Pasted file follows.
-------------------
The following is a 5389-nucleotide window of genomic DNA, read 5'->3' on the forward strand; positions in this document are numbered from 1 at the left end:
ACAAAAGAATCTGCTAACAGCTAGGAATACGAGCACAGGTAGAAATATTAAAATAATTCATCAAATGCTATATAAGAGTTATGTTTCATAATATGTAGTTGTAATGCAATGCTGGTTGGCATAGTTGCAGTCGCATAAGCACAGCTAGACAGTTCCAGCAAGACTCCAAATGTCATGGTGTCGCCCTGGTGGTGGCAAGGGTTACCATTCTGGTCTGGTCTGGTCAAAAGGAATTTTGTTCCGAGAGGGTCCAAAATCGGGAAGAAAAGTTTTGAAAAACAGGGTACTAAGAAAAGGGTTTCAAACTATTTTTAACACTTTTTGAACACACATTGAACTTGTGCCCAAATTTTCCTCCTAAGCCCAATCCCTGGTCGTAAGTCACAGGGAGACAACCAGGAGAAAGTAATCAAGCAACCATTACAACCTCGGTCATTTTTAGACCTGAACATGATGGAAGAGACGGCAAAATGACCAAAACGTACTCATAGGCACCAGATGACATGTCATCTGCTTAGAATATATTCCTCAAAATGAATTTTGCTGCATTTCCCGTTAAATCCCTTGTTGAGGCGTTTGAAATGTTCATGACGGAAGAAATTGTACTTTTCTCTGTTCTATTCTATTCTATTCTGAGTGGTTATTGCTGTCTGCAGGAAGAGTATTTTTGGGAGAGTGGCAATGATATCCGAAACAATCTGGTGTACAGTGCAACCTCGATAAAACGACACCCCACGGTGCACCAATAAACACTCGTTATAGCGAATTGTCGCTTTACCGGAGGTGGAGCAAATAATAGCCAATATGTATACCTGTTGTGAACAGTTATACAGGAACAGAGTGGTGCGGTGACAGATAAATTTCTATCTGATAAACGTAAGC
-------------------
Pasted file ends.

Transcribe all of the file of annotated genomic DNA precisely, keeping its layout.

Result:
The following is a 5389-nucleotide window of genomic DNA, read 5'->3' on the forward strand; positions in this document are numbered from 1 at the left end:
ACAAAAGAATCTGCTAACAGCTAGGAATACGAGCACAGGTAGAAATATTAAAATAATTCATCAAATGCTATATAAGAGTTATGTTTCATAATATGTAGTTGTAATGCAATGCTGGTTGGCATAGTTGCAGTCGCATAAGCACAGCTAGACAGTTCCAGCAAGACTCCAAATGTCATGGTGTCGCCCTGGTGGTGGCAAGGGTTACCATTCTGGTCTGGTCTGGTCAAAAGGAATTTTGTTCCGAGAGGGTCCAAAATCGGGAAGAAAAGTTTTGAAAAACAGGGTACTAAGAAAAGGGTTTCAAACTATTTTTAACACTTTTTGAACACACATTGAACTTGTGCCCAAATTTTCCTCCTAAGCCCAATCCCTGGTCGTAAGTCACAGGGAGACAACCAGGAGAAAGTAATCAAGCAACCATTACAACCTCGGTCATTTTTAGACCTGAACATGATGGAAGAGACGGCAAAATGACCAAAACGTACTCATAGGCACCAGATGACATGTCATCTGCTTAGAATATATTCCTCAAAATGAATTTTGCTGCATTTCCCGTTAAATCCCTTGTTGAGGCGTTTGAAATGTTCATGACGGAAGAAATTGTACTTTTCTCTGTTCTATTCTATTCTATTCTGAGTGGTTATTGCTGTCTGCAGGAAGAGTATTTTTGGGAGAGTGGCAATGATATCCGAAACAATCTGGTGTACAGTGCAACCTCGATAAAACGACACCCCACGGTGCACCAATAAACACTCGTTATAGCGAATTGTCGCTTTACCGGAGGTGGAGCAAATAATAGCCAATATGTATACCTGTTGTGAACAGTTATACAGGAACAGAGTGGTGCGGTGACAGATAAATTTCTATCTGATAAACGTAAGC